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 »  Home  »  Magazine Departments  »  Instruction  »  The Stack & Tilt Golf Swing
The Stack & Tilt Golf Swing
By Tom Landers | Published  10/26/2012 | Instruction | Unrated
Stack & Tilt® Golf Swing


Stack & Tilt® Golf Swing

Developed after 20 years of research by swing instructors Andy Plummer and Mike Bennett, Stack & Tilt is a revolutionary golf swing that keeps your weight stacked over the ball for pure contact. Stack & Tilt is built around 3 fundamentals that all accomplished golfers demonstrate:

1. Striking the ground consistently forward of the golf ball
2. Hitting the ball with enough distance to golf effectively
3. Hitting the ball with a predictable curve.


Stack & Tilt® allows a golfer to create a high, controled draw that can be easily accomplished by all levels of golfers and is easily summarized with 10 words and 5 basic thoughts.


Setting up with more lower body weight forward helps the golfer accomplish two things:

  1. The golfer will hit the ground after the ball for solid contact.
  2. The golfer will swing in-to-out which will help produce a draw.

Not only should the weight be forward at set-up but the lower body weight should continue to move forward the entire swing to help make the contact consistent time after time



The left shoulder going downward on the backswing and not moving inward keeps your head still. This is a key move in the swing we teach. Not only keeping the weight forward at set-up helps hit the ball first, but keeping your head stable is another necessary part of hitting the ball first. Keeping the head stable allows for the club and hands to orbit the body in a circle.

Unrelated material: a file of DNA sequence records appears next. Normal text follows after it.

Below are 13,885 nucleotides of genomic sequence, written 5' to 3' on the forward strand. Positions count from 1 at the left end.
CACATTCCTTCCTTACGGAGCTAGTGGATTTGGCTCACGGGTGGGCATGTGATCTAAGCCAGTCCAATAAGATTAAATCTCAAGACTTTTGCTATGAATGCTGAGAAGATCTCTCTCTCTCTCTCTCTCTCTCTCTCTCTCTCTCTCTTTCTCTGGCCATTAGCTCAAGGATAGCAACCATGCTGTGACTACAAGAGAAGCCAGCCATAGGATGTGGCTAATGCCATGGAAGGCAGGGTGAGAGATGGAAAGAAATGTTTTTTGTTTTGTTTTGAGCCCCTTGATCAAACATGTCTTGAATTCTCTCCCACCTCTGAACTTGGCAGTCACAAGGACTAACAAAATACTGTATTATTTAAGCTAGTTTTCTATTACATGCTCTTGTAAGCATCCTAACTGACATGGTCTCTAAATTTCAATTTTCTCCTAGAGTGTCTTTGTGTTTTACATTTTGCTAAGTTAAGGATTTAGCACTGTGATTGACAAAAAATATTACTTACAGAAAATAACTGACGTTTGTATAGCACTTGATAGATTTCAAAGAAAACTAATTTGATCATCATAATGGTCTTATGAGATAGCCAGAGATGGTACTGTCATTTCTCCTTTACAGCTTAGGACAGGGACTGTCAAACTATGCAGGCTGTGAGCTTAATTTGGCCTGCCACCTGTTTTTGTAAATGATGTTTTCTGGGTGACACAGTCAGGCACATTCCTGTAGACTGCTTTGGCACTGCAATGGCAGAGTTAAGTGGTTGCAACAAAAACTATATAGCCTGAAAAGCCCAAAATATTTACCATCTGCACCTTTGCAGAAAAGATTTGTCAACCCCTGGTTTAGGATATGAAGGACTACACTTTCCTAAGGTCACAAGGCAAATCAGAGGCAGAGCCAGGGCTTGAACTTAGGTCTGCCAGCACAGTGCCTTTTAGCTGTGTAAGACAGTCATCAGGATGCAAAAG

Swinging your hands inward on the backswing as opposed to straight back accomplishes two things. First, it helps the golfer create power—think of the field goal kicker. Their foot moves in an arc when kicking the ball, not in a straight line. Second, this helps keep the golfer swinging IN-TO-OUT, which will help produce a draw and will eliminate a slice.


Keeping your arms straight preserves the radius of the swing, allowing you to swing the club downward to the ground. If your arms bend or flex at all during impact the radius from your left shoulder to the club is not preserved and the contact is usually inconsistent. Straight arms also help prevent you from swinging too far across the ball, which also can contribute to producing a slice. Full extension of the arms is one of the primary factors that allows the club to continue to swing out to the ball for a draw.

(Butt under torso)

Pushing the hips forward and upward on the downswing allows the body to keep turning through the ball. The feeling of the butt tucking up under the torso teaches the student to continue moving their hips and lower body weight forward through the downswing. This is a major power source. This releases the hips from their forward tilt through the ball so they can continue turning. We kept this picture of the follow through short with the arms straight because we like to teach our student to punch balls to feel what it feels like to keep your arms straight for the entire swing
For More Information on Stack & Tilt visit

For a Stack & Tilt lesson in Connecticut
Dustin Toner
Wee Burn CC • Darien, CT • (816)-668-5318

For a Stack & Tilt lesson in Massachusetts
Gene Mulak
The Vineyard Golf Club • Edgartown, MA
(774) 406-1549